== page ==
“I’m not going to sacrifice love, real love,” John Lennon said in 1971. “I’ve been through it all, and nothing works better than to have somebody hold you.”
Lennon found that “real love” he had been searching for with Yoko Ono. The pair met at a London conceptual art exhibit and quickly began an affair. After Lennon’s marriage to Cynthia Powell was broken up, he and Ono fell into a whirlwind honeymoon period riddled with protests, music and art.
The pair informed one another’s careers until Lennon’s death in 1980. Though their relationship may not always fare well in the court of public appeal, no one can deny Lennon and Ono pushed each other creatively.
Almost every stage of their relationship is documented somewhere in a song. From their honeymoon phase to their brief breakup, it’s all there. Below, is a timeline of the Lennons’ relationship from beginning to end – in song.
1. “Two Virgins: Side One and Two”
At the very beginning of their relationship, Lennon invited Ono over to play with a tape machine. The evening culminated in Lennon and Ono getting together for the first time and Cynthia, Lennon’s first wife, coming home to find the pair in matching white robes.
The experimental session resulted in a sprawling (albeit half-finished) song that acted more as a soundscape than anything flushed out. The album’s cover featured Lennon and Ono naked, which caused it to be released to stores in a brown paper bag.
2. “The Ballad of John and Yoko”
“The Ballad of John and Yoko” acted as the final U.K. No. 1 for The Beatles. The track chronicles the public discourse around Lennon and Ono’s raucous marriage. Instead of relaxing into marital bliss, the newly-wedded Lennons used their honeymoon to stage a number of press stunts, including the famed peace campaign in an Amsterdam bed. “The Ballad of John and Yoko” acted as the climax to all their rebel rousing. The lyrics read, The way things are going / They’re going to crucify me / Finally made the plane into Paris / Honey mooning down by the Seine.
3. “Give Peace a Chance”
After leaving Amsterdam behind, Lennon and Ono moved their Bed-In campaign to Montreal and invited a host of press and friends to join them in the room. The entire crew aided in the recording of the now-classic anti-war anthem “Give Peace a Chance.” This song is a testament to Lennon and Ono’s ability to create iconography together.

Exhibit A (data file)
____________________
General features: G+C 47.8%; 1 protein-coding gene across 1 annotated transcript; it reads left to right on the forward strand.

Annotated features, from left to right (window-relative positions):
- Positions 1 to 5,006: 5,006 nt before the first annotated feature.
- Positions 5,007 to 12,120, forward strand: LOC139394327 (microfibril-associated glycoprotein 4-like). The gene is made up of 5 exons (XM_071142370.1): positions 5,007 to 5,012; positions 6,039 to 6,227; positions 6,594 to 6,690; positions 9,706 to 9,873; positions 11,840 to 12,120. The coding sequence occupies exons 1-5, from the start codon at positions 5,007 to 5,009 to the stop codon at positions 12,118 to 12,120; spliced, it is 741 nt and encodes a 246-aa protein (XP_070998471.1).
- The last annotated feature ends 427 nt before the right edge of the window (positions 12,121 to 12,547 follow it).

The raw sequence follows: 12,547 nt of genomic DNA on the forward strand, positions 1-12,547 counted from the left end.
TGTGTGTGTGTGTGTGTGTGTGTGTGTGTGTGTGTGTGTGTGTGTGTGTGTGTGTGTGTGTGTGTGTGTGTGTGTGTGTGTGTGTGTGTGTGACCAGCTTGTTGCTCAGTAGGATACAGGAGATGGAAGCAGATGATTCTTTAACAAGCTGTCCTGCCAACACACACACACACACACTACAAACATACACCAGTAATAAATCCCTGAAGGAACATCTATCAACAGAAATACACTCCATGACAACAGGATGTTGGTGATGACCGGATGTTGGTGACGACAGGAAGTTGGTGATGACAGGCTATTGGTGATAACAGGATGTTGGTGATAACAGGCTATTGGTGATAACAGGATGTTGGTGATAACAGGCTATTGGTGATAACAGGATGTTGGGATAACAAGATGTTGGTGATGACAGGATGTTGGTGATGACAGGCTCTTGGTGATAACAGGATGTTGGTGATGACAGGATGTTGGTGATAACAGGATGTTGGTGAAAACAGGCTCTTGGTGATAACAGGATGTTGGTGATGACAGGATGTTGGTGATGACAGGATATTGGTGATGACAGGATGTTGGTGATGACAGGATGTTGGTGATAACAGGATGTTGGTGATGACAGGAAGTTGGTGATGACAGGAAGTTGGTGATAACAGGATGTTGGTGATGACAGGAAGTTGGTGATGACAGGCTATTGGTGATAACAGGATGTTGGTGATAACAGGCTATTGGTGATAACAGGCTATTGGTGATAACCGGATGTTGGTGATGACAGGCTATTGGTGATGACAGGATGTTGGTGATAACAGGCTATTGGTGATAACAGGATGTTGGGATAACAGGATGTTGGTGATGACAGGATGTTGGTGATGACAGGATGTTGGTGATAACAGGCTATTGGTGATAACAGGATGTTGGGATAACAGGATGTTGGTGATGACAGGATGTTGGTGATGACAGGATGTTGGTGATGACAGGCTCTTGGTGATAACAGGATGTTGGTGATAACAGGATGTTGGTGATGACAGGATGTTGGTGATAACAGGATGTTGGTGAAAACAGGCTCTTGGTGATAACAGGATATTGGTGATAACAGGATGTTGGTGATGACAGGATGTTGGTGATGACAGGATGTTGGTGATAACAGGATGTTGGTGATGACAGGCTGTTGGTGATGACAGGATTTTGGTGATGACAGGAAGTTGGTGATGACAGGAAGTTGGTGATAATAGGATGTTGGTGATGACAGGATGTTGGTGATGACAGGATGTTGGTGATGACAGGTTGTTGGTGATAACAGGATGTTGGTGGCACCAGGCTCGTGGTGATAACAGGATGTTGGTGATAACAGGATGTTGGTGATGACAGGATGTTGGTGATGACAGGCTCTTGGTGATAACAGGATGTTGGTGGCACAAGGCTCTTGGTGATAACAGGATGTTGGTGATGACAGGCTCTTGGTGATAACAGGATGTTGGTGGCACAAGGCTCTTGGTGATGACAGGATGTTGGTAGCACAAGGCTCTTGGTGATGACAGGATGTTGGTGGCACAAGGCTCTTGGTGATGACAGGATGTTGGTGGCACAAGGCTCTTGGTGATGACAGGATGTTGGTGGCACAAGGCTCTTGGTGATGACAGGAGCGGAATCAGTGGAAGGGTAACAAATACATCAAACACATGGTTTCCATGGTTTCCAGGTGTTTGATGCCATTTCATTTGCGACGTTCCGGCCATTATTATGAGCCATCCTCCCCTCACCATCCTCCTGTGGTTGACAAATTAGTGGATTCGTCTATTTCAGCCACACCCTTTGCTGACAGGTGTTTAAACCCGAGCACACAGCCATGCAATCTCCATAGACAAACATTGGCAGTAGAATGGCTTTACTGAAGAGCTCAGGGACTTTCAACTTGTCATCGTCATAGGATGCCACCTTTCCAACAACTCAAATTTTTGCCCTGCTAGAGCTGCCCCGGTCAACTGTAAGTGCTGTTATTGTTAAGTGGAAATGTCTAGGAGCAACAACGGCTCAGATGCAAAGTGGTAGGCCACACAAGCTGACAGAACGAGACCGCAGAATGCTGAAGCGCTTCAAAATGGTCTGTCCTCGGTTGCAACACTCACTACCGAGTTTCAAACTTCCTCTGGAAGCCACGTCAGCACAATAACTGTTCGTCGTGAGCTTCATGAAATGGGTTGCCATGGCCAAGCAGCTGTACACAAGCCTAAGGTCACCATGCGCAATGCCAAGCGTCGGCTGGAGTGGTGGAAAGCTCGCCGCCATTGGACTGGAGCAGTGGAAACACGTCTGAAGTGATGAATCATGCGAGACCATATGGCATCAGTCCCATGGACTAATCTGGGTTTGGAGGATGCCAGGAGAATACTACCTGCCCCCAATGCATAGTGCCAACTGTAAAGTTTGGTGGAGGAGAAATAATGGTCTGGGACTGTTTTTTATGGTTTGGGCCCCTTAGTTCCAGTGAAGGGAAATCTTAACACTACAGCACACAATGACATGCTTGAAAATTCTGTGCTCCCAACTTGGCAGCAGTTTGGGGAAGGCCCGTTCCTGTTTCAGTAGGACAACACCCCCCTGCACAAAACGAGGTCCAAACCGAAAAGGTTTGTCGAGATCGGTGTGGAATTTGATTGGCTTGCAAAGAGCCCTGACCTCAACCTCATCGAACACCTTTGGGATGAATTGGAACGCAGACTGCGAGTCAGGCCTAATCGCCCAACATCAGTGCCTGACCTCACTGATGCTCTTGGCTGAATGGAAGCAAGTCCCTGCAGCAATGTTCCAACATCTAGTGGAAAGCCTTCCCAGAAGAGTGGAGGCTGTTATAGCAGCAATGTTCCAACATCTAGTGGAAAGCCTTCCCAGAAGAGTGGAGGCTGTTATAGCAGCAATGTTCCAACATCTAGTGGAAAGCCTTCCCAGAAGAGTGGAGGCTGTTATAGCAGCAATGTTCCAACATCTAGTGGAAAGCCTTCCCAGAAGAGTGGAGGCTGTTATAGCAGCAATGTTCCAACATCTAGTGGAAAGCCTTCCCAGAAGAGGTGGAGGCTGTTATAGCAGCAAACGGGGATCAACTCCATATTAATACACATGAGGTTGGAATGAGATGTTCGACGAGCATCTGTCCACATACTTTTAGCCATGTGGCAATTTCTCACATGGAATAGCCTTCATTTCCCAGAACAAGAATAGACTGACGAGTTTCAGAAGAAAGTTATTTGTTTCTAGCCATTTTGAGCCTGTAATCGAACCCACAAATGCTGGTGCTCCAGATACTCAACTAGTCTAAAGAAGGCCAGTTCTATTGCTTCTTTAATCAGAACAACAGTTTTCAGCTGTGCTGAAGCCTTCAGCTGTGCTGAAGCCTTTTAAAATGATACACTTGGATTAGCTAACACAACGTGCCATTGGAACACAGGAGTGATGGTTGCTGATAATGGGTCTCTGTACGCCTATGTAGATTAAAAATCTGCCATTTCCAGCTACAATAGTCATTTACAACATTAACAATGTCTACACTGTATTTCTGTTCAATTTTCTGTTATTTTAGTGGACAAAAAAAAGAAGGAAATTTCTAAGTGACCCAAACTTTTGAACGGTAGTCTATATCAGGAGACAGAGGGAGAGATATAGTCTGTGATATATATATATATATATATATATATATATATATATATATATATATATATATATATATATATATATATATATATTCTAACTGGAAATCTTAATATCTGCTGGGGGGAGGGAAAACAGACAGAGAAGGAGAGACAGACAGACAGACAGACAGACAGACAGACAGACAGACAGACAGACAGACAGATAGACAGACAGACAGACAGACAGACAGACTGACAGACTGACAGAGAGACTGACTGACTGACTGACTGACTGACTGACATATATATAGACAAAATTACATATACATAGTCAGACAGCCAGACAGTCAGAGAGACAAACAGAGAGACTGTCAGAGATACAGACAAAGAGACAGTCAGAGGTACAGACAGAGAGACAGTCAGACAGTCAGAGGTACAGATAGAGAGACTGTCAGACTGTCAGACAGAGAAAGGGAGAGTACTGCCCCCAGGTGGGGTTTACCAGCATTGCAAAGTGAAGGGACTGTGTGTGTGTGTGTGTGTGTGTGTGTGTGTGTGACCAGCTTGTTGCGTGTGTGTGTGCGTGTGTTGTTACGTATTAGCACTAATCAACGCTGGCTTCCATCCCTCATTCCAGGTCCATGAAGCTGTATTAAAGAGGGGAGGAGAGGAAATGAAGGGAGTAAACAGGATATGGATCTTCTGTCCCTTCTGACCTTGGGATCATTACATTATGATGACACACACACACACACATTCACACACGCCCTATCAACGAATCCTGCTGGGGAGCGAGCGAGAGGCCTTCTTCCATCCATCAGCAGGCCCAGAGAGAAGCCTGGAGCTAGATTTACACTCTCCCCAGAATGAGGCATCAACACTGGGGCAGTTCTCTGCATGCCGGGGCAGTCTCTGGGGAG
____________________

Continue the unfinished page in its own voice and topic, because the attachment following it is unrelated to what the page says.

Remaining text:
4. “Who Has Seen the Wind?”
Lennon and Ono rounded out their string of experimental albums with The Wedding Album. Among the track list was “Who Has Seen the Wind,” a medieval-style love song penned by Ono. In the lyrics she speaks to the power of their relationship singing, Who has seen enough? / Only me and John / But when a smile goes ’round the world / Our love is catching on.
The penultimate song on his debut solo effort, “God” saw Lennon’s shunning any false idols. Towards the end of the track, he explained what he put in their place, singing, I just believe in me / Yoko and me / And that’s reality.
6. “Mrs. Lennon”
Ono released “Mrs. Lennon” as a broadside to the public that saw her as nothing more than the wife of a rockstar. She sings, Mrs. Lennon, o’ Mrs. Lennon / Making the tea and watching the sea / There’s no waves / O’ then, I guess it must be alright.
The couple’s son, Sean Ono Lennon, once Tweeted about this song saying, “‘Mrs. Lennon’ ppl always talk about @yokoono ‘a avant-garde whaling style, but almost always overlook songs like this where she sings beautifully. Song also salient from a feminist perspective. The idea that her identity was erased as she became only ‘Mrs Lennon’ to the world.”
7. “Oh Yoko!”
Taken from Imagine, Lennon’s “Oh Yoko!” is yet another vulnerable ode to his wife. He sings, In the middle of the night / In the middle of the night, I call your name.
Lennon once said of the song, “It’s a very popular track, but I was sort of shy and embarrassed and it didn’t sort of represent my image of myself as the tough, hard-biting rock ‘n’ roller with the acid tongue. Everybody wanted it to be a single – I mean, the record company, the public – everybody. But I just stopped it from being a single ’cause of that. Which probably kept it in number two.”
8. “Aisumasen (I’m Sorry)”
Around 1973, Lennon and Ono’s relationship started to hit the rocks. Their life in the public eye began to take a toll. Lennon became possessive over Ono despite cheating on her at the same time. As an apology for this period of their lives, Lennon wrote “Aisumasen (I’m Sorry).” To extend a sonic olive branch, Lennon tried to dip into Ono’s native Japanese. He sings, When I’m down, really yin / And I don’t know what I’m doing / Aisumasen, aisumasen, Yoko / All I had to do was call your name / All I had to do was call your name.
9. “I Don’t Know Why”
Ono’s solo album Season of Glass was a statement of grief. In “I Don’t Know Why” she sings about feeling an overwhelming sense of loneliness in the aftermath of Lennon’s death. The lyrics read, The room’s so empty, the room’s empty without you / My body’s so empty, the world’s so empty without you.
Ono got awarded co-authorship of “Imagine” in 2017. The surprising change to the credits was a wish of Lennon’s before he passed. The ex-Beatle long marked Ono’s influence and inspiration on the iconic track. He once told BBC that in “those days, I was a bit more selfish, a bit more macho, and I sort of omitted to mention her contribution. But it was right out of Grapefruit, her book. There’s a whole pile of pieces about ‘Imagine this’ and ‘Imagine that.'”
Photo by Richard DiLello